Teacher candidates in Minnesota will have to pass a basic-skills exam before becoming certified under a bill Gov. Mark Dayton signed today, Feb. 22.
The bill eliminates a three-year window teachers previously had to pass the test, Kieffer told Patch. The state Board of Teaching reported that there were 30 such teachers in Minnesota classrooms working under a provisional license last year, she said.
Kieffer has been since she was a freshman lawmaker last session. She spoke with higher-education officials, online institutions, the Minnesota Department of Education and others about the legislation.
“There were a lot of stakeholders involved,” Kieffer said. “We wanted to make sure it was something we’d all be pleased with and made good policy.”
Teachers whose licenses come from outside Minnesota will also need to take the test.
The Star Tribune has a story on the wider-reaching implications of the bill.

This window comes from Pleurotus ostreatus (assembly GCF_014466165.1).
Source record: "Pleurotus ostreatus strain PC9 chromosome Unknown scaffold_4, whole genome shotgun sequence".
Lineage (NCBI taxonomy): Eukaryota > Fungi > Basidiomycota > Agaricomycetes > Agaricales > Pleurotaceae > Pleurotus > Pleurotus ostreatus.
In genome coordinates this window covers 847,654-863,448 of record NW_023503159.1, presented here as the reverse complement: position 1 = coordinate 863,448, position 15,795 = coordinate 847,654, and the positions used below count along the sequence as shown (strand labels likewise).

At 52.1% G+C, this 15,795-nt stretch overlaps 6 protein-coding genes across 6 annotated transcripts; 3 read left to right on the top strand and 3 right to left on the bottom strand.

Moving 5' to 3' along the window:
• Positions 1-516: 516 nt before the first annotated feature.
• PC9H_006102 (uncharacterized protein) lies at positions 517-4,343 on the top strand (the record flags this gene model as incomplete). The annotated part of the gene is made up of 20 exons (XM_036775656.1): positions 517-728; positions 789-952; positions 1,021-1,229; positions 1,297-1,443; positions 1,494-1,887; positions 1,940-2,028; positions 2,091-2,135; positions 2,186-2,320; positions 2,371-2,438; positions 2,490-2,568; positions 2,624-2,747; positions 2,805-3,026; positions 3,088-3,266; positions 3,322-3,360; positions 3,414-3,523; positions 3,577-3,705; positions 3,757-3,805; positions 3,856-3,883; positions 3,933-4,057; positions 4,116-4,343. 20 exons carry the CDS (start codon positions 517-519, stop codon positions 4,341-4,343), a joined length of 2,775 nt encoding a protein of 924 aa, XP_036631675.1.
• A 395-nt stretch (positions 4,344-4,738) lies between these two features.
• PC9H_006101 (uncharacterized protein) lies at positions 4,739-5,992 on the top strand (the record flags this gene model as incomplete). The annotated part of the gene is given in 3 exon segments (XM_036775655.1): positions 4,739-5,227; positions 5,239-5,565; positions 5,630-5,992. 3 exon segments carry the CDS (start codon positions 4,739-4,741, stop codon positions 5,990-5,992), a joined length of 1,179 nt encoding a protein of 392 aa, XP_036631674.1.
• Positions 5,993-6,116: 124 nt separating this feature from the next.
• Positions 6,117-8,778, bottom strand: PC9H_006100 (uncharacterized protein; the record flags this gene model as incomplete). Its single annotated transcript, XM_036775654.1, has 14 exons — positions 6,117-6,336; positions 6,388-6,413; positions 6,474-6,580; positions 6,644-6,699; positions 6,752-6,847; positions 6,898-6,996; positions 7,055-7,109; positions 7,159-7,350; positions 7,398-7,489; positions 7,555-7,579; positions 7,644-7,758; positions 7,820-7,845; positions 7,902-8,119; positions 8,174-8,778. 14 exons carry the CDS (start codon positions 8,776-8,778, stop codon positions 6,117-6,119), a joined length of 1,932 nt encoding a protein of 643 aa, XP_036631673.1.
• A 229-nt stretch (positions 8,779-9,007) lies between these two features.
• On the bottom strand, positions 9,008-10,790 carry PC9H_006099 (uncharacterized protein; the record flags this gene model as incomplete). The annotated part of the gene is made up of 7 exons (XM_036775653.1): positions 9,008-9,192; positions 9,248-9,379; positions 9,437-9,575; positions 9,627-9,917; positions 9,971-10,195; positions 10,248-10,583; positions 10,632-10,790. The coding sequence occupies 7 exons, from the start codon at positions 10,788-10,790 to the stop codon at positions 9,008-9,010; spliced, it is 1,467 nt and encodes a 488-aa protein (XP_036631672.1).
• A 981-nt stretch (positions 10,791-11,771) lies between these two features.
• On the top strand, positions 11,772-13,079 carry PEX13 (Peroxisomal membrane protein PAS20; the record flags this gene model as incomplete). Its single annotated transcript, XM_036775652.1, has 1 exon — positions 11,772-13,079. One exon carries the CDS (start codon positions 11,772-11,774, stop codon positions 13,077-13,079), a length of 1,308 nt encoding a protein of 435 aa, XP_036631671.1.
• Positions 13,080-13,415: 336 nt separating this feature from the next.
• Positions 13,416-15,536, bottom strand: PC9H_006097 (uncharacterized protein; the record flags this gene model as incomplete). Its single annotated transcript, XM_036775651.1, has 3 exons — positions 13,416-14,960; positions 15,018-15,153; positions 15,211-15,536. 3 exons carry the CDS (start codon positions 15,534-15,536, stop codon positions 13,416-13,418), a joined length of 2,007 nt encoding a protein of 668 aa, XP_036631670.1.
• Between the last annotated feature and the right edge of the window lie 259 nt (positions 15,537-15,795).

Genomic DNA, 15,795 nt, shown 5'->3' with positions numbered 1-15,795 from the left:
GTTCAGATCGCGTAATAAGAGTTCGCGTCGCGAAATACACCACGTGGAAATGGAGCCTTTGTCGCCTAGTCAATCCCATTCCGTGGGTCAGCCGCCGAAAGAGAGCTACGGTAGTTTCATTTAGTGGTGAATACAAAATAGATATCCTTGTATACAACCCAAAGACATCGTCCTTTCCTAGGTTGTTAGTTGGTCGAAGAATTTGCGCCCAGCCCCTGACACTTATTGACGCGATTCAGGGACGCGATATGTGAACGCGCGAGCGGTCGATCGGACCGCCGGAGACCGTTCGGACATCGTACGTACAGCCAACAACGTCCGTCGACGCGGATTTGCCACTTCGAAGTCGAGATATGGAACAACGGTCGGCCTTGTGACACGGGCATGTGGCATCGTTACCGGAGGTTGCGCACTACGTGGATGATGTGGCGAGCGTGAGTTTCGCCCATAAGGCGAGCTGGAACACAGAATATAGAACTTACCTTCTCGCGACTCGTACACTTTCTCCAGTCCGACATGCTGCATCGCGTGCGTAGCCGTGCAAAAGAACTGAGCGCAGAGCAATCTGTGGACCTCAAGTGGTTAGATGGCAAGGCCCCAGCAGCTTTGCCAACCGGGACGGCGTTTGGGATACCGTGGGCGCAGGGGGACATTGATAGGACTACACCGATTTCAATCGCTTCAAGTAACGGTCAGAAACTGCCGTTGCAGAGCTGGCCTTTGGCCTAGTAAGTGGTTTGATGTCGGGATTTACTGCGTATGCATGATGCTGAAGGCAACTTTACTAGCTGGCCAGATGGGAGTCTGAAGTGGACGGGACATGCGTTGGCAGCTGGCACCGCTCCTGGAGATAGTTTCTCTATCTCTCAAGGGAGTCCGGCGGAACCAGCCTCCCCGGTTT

Kieffer says she’s not planning to run for the new District 53 senate seat.
“Not at this point,” she said.
While Kieffer said she is still digesting all the information from the changes, she too is , adding that the setup makes it easier to communicate with city leaders.
“Overall, when you look at the lines, they pretty much make sense,” Kieffer said. “I don’t have a problem with it. It’s well balanced.”
There will be some changes at the congressional level, however, where Kieffer said U.S. Rep. Betty McCollum, who has primarily represented a democratic stronghold, “will have to listen more to conservative voices, as well.”